New York in New York County, New York — The American Northeast (Mid-Atlantic)
General Worth Square
This small square marks the grave of General William Jenkins Worth (1794-1849). Born to Quaker parents in Hudson, New York, Worth worked briefly at a store in Hudson before moving to Albany to pursue a mercantile career. With the outbreak of the War of 1812 (1812-1815), he broke with his family’s pacifist beliefs and enlisted in the Army. He distinguished himself as an aide-de-camp to Generals Morgan Lewis and Winfield “Old Fuss and Feathers” Scott. Worth was promoted for battlefield valor at Chippewa (July 5, 1814) and Lundy’s Lane (July 25) near Niagara Falls. Although he was not a graduate of the United States Military Academy at West Point, he served as its fourth Commandant of Cadets from 1820 to 1828. Returning to battlefield service in 1841, Worth fought in the last stages of the Second Seminole War and was promoted to the rank of general in 1842. Though a victorious commander in Florida, Worth urged that the Seminoles be allowed to live in peace and maintain certain territorial rights.
After a short stint fighting on the Texas frontier, Worth was transferred back under General Scott’s command for the Mexican War (1846-1848). He commanded a division at the siege of Vera Cruz (March 9-29, 1847), the battles of Cerro Gordo (April 18), Contreras and Churubusco (August 19-20), and Molino del Rey (September 8).
The City originally leased this site at the intersection of Broadway, Fifth Avenue, West 24th and West 25th Street in the Flatiron district of Manhattan to the United States Government for $1.00 as part of an 1807 land deal. It reverted to city ownership in 1824. Parks designated it as a public park in 1847. Worth had been temporarily interred at Greenwood Cemetery in Brooklyn while the site was chosen and developed for [h]is permanent interment. He was reburied here on Evacuation Day, November 25, 1857, the anniversary of the British departure from the American colonies. The burial followed an elaborate processional which included 6,500 soldiers. A relic box was placed in the cornerstone. Mayor Fernando Wood delivered the principal oration.
James Goodwin Batterson (1823-1901) designed the 51-foot granite Wood Monument. He was the founder of Travelers Insurance Company and one of the designers of the United States Capitol
In 1994, Municipal Art Society President Kent Barwick, Preservationist Henry Hope Reed, and Parks Commissioner Henry Stern commemorated the 200th anniversary of Worth’s birth and laid a wreath at the site. In 1995, the monument underwent an extensive restoration funded mainly by the Paul & Klara Porzelt Foundation and Commander, United States Navy (Retired) James A. Woodruff Jr, Worth’s great-great grandson. He and his family have endowed the maintenance of the monument and surrounding planting bed through the Municipal Art Society’s Adopt-A-Monument Program.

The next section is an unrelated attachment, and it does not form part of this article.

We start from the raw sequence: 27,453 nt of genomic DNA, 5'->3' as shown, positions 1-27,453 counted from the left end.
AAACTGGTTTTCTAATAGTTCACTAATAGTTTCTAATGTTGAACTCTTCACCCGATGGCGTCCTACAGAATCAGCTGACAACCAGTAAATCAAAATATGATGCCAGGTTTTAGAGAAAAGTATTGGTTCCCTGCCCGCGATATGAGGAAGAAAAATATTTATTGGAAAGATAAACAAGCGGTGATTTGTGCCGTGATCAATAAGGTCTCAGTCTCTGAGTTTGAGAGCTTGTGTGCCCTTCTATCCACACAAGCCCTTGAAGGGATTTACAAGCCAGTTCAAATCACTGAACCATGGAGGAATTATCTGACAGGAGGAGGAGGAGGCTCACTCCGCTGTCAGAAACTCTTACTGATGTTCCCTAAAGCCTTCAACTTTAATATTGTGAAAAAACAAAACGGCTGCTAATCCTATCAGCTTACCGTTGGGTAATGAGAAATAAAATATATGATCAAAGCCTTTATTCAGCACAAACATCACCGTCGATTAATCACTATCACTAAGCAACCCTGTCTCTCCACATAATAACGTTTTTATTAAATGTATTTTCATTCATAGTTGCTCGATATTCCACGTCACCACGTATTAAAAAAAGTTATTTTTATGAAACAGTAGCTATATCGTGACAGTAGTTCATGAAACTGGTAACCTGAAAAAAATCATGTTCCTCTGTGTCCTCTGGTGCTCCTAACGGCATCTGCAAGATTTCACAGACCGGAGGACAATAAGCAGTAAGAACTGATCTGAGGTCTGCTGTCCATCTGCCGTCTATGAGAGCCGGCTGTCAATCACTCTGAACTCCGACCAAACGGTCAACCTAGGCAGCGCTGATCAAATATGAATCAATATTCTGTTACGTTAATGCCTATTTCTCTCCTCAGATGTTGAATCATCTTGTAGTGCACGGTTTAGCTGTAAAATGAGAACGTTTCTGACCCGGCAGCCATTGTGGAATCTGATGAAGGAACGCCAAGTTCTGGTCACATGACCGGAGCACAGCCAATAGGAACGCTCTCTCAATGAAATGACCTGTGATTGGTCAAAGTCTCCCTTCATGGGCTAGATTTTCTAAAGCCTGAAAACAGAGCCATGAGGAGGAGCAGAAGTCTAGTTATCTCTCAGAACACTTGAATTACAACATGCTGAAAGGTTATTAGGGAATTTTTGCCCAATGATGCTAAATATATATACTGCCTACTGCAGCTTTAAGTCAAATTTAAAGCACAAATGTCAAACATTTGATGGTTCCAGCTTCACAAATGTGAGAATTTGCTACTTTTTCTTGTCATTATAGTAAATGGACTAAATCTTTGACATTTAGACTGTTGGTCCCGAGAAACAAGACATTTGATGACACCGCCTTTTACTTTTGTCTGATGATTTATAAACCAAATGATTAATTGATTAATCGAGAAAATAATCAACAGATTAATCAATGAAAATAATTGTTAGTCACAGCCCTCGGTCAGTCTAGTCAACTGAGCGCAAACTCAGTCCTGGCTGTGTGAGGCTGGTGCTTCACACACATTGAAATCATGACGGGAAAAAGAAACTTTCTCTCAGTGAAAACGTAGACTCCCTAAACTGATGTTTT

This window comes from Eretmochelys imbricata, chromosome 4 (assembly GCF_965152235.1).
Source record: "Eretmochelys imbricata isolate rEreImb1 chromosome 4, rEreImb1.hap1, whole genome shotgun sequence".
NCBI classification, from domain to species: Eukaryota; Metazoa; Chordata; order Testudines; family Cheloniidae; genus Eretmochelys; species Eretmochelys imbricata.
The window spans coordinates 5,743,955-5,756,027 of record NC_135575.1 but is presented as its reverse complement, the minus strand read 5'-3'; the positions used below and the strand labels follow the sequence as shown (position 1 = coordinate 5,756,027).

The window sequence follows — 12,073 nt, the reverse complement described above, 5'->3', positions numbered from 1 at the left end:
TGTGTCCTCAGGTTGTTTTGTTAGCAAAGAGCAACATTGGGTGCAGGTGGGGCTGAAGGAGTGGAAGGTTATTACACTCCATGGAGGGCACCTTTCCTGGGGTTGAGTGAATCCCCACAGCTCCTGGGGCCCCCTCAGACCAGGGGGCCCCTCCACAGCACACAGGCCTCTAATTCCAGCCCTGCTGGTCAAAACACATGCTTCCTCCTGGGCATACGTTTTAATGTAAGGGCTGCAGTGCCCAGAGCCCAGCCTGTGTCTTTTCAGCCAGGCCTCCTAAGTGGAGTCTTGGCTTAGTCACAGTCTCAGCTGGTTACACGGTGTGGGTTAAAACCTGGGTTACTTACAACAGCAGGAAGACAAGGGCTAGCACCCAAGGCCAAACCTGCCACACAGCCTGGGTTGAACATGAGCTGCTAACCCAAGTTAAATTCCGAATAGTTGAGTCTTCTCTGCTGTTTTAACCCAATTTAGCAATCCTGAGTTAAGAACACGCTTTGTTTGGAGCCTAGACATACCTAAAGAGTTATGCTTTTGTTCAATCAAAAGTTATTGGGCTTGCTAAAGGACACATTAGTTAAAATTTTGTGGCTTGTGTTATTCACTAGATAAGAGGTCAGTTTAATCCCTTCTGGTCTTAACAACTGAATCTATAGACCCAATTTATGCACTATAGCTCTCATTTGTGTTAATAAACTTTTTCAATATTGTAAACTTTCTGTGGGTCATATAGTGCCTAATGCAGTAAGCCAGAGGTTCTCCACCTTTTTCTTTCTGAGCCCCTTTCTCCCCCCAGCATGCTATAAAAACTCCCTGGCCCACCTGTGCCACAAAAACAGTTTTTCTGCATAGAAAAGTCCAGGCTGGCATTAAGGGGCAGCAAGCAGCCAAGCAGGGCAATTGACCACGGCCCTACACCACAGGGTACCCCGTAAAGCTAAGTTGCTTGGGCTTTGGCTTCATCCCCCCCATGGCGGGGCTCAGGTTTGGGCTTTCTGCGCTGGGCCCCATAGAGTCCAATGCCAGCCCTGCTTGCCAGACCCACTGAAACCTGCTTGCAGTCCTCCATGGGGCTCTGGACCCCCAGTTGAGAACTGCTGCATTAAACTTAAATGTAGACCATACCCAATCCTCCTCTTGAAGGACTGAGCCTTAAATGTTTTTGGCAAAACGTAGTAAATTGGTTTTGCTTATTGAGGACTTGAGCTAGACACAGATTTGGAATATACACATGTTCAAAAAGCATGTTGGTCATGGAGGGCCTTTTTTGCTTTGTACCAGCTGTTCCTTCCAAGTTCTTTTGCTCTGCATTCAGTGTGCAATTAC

The Worth Monument is the second oldest monument in New York – the oldest being the 1856 George Washington equestrian monument at the southern end of Union Square. It also remains one of only two New York
Erected 2010 by City of New York Parks & Recreation.
Location. 40° 44.561′ N, 73° 59.339′ W. Marker is in New York, New York, in New York County. Marker is at the intersection of 5th Avenue and W 25th Street, on the right when traveling south on 5th Avenue. Touch for map. Marker is in the middle of Worth Square, a triangle of land at the intersection of 5th Avenue, Broadway and W 25th Street and across the street from Madison Square Park. Marker is in this post office area: New York NY 10010, United States of America.
Other nearby markers. At least 8 other markers are within walking distance of this marker. Major General William Jenkins Worth (here, next to this marker); To Our Heroes (within shouting distance of this marker); Eternal Light Flagstaff (within shouting distance of this marker); David Glasgow Farragut (about 400 feet away, measured in a direct line); Fifth Avenue Building (about 400 feet away); William H. Seward (about 400 feet away); Madison Avenue Centennial (about 400 feet away); Edith Wharton (about 600 feet away). Touch for a list and map of all markers in New York.
Also see . . . Worth Square. New York City Department of Parks & Recreation website. (Submitted on March 29, 2011, by Bill Coughlin of North Arlington, New Jersey.)
Categories. • Cemeteries & Burial Sites • War of 1812 • War, Mexican-American • Wars, US Indian •
Credits. This page was last revised on August 3, 2018. This page originally submitted on March 29, 2011, by Bill Coughlin of North Arlington, New Jersey. This page has been viewed 656 times since then and 25 times this year. Photos: 1, 2, 3, 4, 5, 6. submitted on March 29, 2011, by Bill Coughlin of North Arlington, New Jersey.